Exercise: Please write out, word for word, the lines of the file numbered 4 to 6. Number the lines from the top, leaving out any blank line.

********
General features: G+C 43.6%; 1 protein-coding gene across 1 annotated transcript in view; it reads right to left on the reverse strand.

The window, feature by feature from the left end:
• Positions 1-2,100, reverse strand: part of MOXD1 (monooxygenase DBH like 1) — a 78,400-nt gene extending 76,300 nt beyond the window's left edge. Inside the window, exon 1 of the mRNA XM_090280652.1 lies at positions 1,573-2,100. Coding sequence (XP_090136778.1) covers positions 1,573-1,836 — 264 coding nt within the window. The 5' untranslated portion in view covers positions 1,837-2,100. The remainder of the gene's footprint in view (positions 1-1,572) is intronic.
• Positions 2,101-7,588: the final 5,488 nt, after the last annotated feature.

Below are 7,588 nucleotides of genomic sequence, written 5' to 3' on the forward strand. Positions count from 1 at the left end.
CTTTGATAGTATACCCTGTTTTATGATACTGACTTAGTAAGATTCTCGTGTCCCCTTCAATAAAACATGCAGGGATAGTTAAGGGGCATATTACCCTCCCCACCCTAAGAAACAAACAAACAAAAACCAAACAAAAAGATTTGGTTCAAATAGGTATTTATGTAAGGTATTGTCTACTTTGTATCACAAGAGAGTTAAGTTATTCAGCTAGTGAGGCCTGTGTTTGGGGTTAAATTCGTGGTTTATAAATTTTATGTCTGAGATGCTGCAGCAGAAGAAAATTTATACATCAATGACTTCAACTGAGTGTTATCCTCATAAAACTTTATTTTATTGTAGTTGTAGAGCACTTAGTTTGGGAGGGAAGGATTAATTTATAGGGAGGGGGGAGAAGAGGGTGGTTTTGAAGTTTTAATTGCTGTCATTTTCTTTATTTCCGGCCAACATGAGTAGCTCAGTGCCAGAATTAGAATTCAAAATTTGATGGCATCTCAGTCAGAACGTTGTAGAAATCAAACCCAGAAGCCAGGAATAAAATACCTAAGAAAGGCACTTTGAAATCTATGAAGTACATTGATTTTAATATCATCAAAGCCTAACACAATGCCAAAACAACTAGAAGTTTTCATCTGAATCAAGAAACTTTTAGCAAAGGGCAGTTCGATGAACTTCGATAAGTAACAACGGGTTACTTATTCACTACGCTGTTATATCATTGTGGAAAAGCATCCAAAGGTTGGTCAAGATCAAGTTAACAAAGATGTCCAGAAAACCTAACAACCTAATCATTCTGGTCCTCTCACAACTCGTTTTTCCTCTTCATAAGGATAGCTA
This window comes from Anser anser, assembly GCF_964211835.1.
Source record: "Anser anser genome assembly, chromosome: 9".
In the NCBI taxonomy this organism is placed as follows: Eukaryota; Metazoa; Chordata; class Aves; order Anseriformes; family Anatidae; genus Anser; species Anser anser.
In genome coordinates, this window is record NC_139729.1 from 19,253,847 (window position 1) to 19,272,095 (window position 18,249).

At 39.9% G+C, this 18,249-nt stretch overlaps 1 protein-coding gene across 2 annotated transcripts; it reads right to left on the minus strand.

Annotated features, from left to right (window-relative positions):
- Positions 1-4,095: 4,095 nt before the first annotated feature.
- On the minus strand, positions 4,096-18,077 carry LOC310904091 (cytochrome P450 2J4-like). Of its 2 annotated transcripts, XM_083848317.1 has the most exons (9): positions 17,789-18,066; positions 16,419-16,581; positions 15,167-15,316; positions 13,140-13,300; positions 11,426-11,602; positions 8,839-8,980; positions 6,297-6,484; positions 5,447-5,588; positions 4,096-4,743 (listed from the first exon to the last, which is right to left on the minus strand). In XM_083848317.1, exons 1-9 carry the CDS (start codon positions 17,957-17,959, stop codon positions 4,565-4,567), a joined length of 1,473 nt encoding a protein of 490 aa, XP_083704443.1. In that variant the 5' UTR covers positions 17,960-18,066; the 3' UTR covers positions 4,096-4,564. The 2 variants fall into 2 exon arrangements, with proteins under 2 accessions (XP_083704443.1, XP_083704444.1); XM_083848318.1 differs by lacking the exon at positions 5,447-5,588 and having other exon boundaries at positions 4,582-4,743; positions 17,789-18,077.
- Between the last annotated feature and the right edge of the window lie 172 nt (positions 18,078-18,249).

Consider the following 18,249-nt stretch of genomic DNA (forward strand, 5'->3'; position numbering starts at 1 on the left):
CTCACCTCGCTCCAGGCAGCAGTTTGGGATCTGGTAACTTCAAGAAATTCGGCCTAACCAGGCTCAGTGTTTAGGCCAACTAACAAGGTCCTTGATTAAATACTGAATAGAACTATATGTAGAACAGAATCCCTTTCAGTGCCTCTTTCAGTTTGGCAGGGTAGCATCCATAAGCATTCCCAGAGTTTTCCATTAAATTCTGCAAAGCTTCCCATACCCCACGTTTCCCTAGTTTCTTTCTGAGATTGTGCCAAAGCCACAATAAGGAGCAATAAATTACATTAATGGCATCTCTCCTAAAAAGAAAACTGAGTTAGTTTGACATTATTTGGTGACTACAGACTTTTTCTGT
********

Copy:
• Positions 2,101-7,588: the final 5,488 nt, after the last annotated feature.

Below are 7,588 nucleotides of genomic sequence, written 5' to 3' on the forward strand. Positions count from 1 at the left end.
CTTTGATAGTATACCCTGTTTTATGATACTGACTTAGTAAGATTCTCGTGTCCCCTTCAATAAAACATGCAGGGATAGTTAAGGGGCATATTACCCTCCCCACCCTAAGAAACAAACAAACAAAAACCAAACAAAAAGATTTGGTTCAAATAGGTATTTATGTAAGGTATTGTCTACTTTGTATCACAAGAGAGTTAAGTTATTCAGCTAGTGAGGCCTGTGTTTGGGGTTAAATTCGTGGTTTATAAATTTTATGTCTGAGATGCTGCAGCAGAAGAAAATTTATACATCAATGACTTCAACTGAGTGTTATCCTCATAAAACTTTATTTTATTGTAGTTGTAGAGCACTTAGTTTGGGAGGGAAGGATTAATTTATAGGGAGGGGGGAGAAGAGGGTGGTTTTGAAGTTTTAATTGCTGTCATTTTCTTTATTTCCGGCCAACATGAGTAGCTCAGTGCCAGAATTAGAATTCAAAATTTGATGGCATCTCAGTCAGAACGTTGTAGAAATCAAACCCAGAAGCCAGGAATAAAATACCTAAGAAAGGCACTTTGAAATCTATGAAGTACATTGATTTTAATATCATCAAAGCCTAACACAATGCCAAAACAACTAGAAGTTTTCATCTGAATCAAGAAACTTTTAGCAAAGGGCAGTTCGATGAACTTCGATAAGTAACAACGGGTTACTTATTCACTACGCTGTTATATCATTGTGGAAAAGCATCCAAAGGTTGGTCAAGATCAAGTTAACAAAGATGTCCAGAAAACCTAACAACCTAATCATTCTGGTCCTCTCACAACTCGTTTTTCCTCTTCATAAGGATAGCTA